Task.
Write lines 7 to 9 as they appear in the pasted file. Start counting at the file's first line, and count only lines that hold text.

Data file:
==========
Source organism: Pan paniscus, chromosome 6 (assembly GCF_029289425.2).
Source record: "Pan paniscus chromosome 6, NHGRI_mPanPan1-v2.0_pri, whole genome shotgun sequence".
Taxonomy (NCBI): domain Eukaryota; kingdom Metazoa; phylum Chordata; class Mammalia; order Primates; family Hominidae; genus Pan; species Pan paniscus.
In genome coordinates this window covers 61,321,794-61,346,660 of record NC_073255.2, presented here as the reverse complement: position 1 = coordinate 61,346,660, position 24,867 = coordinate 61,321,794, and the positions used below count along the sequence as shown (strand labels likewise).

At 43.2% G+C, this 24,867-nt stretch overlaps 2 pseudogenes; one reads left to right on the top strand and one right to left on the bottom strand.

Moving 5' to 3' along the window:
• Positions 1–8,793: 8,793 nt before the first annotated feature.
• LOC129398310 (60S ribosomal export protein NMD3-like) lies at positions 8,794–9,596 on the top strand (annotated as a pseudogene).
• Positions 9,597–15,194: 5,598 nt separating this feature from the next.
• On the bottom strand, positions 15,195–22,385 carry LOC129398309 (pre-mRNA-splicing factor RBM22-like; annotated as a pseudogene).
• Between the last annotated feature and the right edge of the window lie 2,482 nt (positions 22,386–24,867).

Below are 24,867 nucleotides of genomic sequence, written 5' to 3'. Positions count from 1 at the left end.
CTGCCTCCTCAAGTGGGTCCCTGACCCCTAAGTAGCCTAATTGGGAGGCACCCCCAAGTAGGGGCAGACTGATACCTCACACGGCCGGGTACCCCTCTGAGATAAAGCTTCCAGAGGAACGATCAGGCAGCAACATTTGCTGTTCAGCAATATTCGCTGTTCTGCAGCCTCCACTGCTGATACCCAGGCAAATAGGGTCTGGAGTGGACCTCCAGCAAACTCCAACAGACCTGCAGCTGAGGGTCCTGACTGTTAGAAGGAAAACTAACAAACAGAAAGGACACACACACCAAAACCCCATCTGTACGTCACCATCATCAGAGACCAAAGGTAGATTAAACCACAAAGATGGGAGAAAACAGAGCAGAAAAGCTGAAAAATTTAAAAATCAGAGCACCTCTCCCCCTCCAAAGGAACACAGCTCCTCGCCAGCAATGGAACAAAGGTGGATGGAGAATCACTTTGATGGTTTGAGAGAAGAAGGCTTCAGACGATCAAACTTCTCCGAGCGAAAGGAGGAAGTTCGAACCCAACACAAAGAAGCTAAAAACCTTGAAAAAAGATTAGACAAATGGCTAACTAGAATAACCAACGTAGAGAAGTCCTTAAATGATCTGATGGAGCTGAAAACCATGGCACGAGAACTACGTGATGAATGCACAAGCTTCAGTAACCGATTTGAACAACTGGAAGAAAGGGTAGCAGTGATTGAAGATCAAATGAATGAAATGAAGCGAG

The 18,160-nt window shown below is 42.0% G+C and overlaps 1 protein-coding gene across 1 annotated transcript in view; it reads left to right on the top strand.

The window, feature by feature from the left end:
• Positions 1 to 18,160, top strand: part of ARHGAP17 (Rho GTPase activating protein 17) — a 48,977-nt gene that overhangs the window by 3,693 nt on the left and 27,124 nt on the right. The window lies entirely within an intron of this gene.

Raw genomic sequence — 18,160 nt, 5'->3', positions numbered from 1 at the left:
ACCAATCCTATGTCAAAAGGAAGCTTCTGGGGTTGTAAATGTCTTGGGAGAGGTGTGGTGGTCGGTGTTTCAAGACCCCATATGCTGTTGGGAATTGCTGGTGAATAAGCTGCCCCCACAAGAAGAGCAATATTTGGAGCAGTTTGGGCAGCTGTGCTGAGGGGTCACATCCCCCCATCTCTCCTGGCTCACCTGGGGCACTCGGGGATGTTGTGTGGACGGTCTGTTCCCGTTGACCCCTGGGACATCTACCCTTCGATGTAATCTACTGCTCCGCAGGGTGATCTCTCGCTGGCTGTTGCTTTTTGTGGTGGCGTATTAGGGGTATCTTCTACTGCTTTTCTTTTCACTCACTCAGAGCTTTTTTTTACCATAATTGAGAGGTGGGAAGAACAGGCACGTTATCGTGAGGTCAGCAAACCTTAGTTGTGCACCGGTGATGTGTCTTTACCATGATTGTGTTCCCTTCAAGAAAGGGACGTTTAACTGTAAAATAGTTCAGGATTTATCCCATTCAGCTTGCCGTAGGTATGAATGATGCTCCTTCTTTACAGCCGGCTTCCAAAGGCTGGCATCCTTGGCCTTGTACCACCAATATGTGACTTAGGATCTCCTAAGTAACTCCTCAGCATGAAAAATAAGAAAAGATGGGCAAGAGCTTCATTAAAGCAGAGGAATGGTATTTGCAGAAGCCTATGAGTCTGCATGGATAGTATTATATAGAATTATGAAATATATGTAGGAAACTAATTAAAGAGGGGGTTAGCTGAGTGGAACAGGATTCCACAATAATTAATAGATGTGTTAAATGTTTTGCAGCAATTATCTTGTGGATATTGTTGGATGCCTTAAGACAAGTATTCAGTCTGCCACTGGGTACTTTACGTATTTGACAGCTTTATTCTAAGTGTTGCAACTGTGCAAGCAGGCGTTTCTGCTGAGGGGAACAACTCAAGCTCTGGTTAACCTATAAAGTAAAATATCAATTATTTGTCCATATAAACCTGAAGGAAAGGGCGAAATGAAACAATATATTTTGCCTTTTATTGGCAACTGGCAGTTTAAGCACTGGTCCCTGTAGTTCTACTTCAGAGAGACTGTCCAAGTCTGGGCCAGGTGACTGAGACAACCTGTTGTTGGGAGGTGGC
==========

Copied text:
• Positions 1–8,793: 8,793 nt before the first annotated feature.
• LOC129398310 (60S ribosomal export protein NMD3-like) lies at positions 8,794–9,596 on the top strand (annotated as a pseudogene).
• Positions 9,597–15,194: 5,598 nt separating this feature from the next.